Sidney Livestock Market cattle beef

Cattle await said at the Sidney Livestock Market in this file 2016 photo.

All three of the nation’s largest cattle associations have banded together to call for the suspension of Brazilian beef imports, and the situation has prompted U.S. Senator Jon Tester, D-Montana, to introduce a bill to do just that.

Tester said repeated issues with delayed reporting of Bovine Spongiform Encephalopathy (BSE) or Mad Cow Disease by Brazil are cause for legitimate concern about the commodity’s safety.

“Montanans demand the highest level of safety and certainty in their beef, and Brazilian imports aren’t making the cut,” Tester said. “Folks expect their beef to have been rigorously tested against the strictest of standards, and concerns about Brazilian imports not only jeopardize consumer trust, but present a serious risk to Montana producers. We owe it to our domestic producers and consumers to halt Brazilian imports until we can guarantee their beef and reporting standards are making the grade.”

Brazil waited until September of this year to announce it had confirmed two cases of atypical BSE in Brazilian beef in June. Cases of BSE are more usually reported within days of occurring, Tester said, but Brazil has a habit of waiting months, and sometimes even years, to report its BSE cases.

A one-off instance of BSE is not necessarily a sign there are systemic issues with safety, but repeated delays hint that the reporting system is too lax. There are also concerns with other dangerous diseases ranging form foot-and-mouth to African Swine Fever, and Avian Influenza associated with Brazil’s meat industry.

Tester’s bill imposes a moratorium on further imports until a group of food safety and trade experts can investigate and make a recommendations on the country’s import status.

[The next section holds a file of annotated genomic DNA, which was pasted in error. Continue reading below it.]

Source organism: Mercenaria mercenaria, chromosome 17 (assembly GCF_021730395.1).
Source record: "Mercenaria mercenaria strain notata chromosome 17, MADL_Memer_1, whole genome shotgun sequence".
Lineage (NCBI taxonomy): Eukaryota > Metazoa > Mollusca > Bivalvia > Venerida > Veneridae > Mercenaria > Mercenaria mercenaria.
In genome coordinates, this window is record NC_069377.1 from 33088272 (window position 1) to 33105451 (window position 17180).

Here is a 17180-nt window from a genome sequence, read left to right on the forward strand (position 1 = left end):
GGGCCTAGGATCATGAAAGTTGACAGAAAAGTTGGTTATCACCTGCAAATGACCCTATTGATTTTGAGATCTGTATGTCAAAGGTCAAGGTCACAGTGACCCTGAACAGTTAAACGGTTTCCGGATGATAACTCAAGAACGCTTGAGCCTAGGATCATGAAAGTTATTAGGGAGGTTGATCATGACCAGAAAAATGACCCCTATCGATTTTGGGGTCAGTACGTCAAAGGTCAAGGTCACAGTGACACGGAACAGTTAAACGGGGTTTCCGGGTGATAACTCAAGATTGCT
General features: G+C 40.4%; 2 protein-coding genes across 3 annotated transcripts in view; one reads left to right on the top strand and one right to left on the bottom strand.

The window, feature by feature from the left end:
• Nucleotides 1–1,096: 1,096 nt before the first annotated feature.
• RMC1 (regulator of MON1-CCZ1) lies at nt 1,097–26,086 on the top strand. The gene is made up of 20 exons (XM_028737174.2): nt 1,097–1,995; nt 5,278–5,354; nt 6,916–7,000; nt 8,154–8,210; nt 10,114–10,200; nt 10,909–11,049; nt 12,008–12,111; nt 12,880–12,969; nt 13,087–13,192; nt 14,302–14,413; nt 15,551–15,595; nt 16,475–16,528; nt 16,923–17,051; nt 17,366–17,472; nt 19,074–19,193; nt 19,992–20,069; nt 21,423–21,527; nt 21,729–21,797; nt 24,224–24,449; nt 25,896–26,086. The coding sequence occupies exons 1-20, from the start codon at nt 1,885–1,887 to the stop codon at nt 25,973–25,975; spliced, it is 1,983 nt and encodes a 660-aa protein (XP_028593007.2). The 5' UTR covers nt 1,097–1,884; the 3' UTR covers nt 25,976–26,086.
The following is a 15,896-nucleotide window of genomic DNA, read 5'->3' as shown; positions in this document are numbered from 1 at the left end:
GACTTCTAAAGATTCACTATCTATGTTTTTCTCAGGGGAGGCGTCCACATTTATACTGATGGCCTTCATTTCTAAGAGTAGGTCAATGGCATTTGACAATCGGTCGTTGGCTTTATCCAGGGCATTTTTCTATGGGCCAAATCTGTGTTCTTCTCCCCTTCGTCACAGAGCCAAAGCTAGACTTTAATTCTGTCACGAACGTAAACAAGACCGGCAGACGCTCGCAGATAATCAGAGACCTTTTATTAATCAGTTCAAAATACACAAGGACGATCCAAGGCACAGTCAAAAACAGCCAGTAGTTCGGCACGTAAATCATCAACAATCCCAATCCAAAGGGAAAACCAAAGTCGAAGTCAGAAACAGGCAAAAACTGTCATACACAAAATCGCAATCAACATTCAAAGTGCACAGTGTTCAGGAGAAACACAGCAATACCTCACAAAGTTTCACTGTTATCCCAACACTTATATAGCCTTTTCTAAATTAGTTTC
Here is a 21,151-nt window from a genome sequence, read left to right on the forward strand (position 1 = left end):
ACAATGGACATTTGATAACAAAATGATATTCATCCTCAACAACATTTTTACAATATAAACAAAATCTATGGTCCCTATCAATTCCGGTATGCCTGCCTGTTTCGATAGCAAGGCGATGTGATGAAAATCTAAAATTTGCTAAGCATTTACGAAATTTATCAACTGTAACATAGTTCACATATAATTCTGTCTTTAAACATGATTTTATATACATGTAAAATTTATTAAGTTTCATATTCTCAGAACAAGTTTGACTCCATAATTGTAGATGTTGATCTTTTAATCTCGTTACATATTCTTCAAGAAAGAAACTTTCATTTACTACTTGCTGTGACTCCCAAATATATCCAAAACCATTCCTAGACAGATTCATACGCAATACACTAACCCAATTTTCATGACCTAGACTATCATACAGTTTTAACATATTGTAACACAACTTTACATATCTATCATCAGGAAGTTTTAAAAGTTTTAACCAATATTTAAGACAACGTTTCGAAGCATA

All three of the nation’s largest cattlemen’s organization have written to Agriculture Secretary Tom Vilsack and are supporting Tester’s legislation.

“We cannot wait for an endemic animal disease to reach our borders before we take action,” said Leo McDonnell, Director Emeritus, U.S. Cattlemen’s Association. “There is a clear and present threat associated with the importation of Brazilian beef imports that we need to halt immediately. Further, the establishment of a working group will allow all stakeholders of the U.S. beef and cattle industries to have a voice in evaluating the threat to American producers and consumers posed by beef and beef products imported from Brazil. USCA thanks Senator Tester for his ongoing efforts to suspend beef trade with countries that pose a risk to the health of the domestic cattle herd.”

Ethan Lane, with National Cattlemen’s Beef Association, said ensuring other countries can’t skimp on safety standards is a matter of both public safety and fair play.

“U.S. Cattle producers have a long-standing track record of meeting USDA’s rigorous oversight standards in order to promote public health food safety, animal health and well-being,” he said. “Any country who wishes to trade with the United States must be held to those same standards. We appreciate Senator Tester’s leadership on this important issues and look forward to working with him and this Administration to hold Brazil accountable.”

From May 15 to June 2, 1.9 million pounds of Brazilian beef products had to be rejected due to public health concerns, sanitary conditions and animal health issues, according to a USDA audit of the Brazilian beef industry. Yet, in 2021, the U.S. increased imports of Brazilian beef by 183 percent — even as China closed its borders to beef from Brazil.

“R-CALF USA greatly appreciates Senator Tester’s leadership in protecting both the U.S. food supply and the U.S. cattle industry from the possible introduction of beef from a country with a long history of food safety infractions,” said Bill Bullard, CEO, R-CALF USA. “American consumers and cattle producers deserve no less.”

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